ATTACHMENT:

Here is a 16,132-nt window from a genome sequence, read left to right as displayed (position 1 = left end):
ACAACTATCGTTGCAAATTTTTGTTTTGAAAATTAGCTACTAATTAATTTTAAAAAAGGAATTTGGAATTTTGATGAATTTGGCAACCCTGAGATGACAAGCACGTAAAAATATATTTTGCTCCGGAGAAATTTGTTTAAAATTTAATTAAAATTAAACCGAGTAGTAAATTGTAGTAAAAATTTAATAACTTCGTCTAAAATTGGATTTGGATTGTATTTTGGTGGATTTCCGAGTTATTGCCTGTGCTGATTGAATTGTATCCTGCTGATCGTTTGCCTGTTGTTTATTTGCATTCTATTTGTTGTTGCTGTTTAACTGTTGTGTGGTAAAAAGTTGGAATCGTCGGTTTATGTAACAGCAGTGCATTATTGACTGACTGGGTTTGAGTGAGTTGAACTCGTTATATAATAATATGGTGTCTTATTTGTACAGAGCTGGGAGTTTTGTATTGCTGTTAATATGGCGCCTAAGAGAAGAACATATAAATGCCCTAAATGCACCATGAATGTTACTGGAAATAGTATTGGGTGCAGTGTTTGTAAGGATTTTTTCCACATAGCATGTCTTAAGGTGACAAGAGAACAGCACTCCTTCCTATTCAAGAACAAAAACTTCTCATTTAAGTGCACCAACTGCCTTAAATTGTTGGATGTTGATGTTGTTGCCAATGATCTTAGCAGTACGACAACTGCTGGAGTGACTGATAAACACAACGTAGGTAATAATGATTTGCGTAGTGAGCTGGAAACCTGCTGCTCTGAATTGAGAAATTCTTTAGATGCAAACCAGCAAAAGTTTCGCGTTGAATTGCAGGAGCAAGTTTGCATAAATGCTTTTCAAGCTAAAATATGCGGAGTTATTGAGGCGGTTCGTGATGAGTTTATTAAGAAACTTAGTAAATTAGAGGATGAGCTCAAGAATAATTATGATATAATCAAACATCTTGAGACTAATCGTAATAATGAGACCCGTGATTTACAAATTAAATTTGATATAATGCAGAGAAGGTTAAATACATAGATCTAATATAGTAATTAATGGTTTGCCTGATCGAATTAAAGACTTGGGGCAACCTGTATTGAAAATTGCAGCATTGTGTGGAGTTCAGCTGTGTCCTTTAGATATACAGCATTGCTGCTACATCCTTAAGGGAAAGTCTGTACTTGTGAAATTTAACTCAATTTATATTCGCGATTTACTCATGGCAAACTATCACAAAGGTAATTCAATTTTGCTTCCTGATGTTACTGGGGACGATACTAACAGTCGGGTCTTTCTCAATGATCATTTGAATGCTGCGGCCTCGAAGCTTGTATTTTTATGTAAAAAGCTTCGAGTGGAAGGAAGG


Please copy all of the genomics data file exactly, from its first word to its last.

Here is a 16,132-nt window from a genome sequence, read left to right as displayed (position 1 = left end):
ACAACTATCGTTGCAAATTTTTGTTTTGAAAATTAGCTACTAATTAATTTTAAAAAAGGAATTTGGAATTTTGATGAATTTGGCAACCCTGAGATGACAAGCACGTAAAAATATATTTTGCTCCGGAGAAATTTGTTTAAAATTTAATTAAAATTAAACCGAGTAGTAAATTGTAGTAAAAATTTAATAACTTCGTCTAAAATTGGATTTGGATTGTATTTTGGTGGATTTCCGAGTTATTGCCTGTGCTGATTGAATTGTATCCTGCTGATCGTTTGCCTGTTGTTTATTTGCATTCTATTTGTTGTTGCTGTTTAACTGTTGTGTGGTAAAAAGTTGGAATCGTCGGTTTATGTAACAGCAGTGCATTATTGACTGACTGGGTTTGAGTGAGTTGAACTCGTTATATAATAATATGGTGTCTTATTTGTACAGAGCTGGGAGTTTTGTATTGCTGTTAATATGGCGCCTAAGAGAAGAACATATAAATGCCCTAAATGCACCATGAATGTTACTGGAAATAGTATTGGGTGCAGTGTTTGTAAGGATTTTTTCCACATAGCATGTCTTAAGGTGACAAGAGAACAGCACTCCTTCCTATTCAAGAACAAAAACTTCTCATTTAAGTGCACCAACTGCCTTAAATTGTTGGATGTTGATGTTGTTGCCAATGATCTTAGCAGTACGACAACTGCTGGAGTGACTGATAAACACAACGTAGGTAATAATGATTTGCGTAGTGAGCTGGAAACCTGCTGCTCTGAATTGAGAAATTCTTTAGATGCAAACCAGCAAAAGTTTCGCGTTGAATTGCAGGAGCAAGTTTGCATAAATGCTTTTCAAGCTAAAATATGCGGAGTTATTGAGGCGGTTCGTGATGAGTTTATTAAGAAACTTAGTAAATTAGAGGATGAGCTCAAGAATAATTATGATATAATCAAACATCTTGAGACTAATCGTAATAATGAGACCCGTGATTTACAAATTAAATTTGATATAATGCAGAGAAGGTTAAATACATAGATCTAATATAGTAATTAATGGTTTGCCTGATCGAATTAAAGACTTGGGGCAACCTGTATTGAAAATTGCAGCATTGTGTGGAGTTCAGCTGTGTCCTTTAGATATACAGCATTGCTGCTACATCCTTAAGGGAAAGTCTGTACTTGTGAAATTTAACTCAATTTATATTCGCGATTTACTCATGGCAAACTATCACAAAGGTAATTCAATTTTGCTTCCTGATGTTACTGGGGACGATACTAACAGTCGGGTCTTTCTCAATGATCATTTGAATGCTGCGGCCTCGAAGCTTGTATTTTTATGTAAAAAGCTTCGAGTGGAAGGAAGG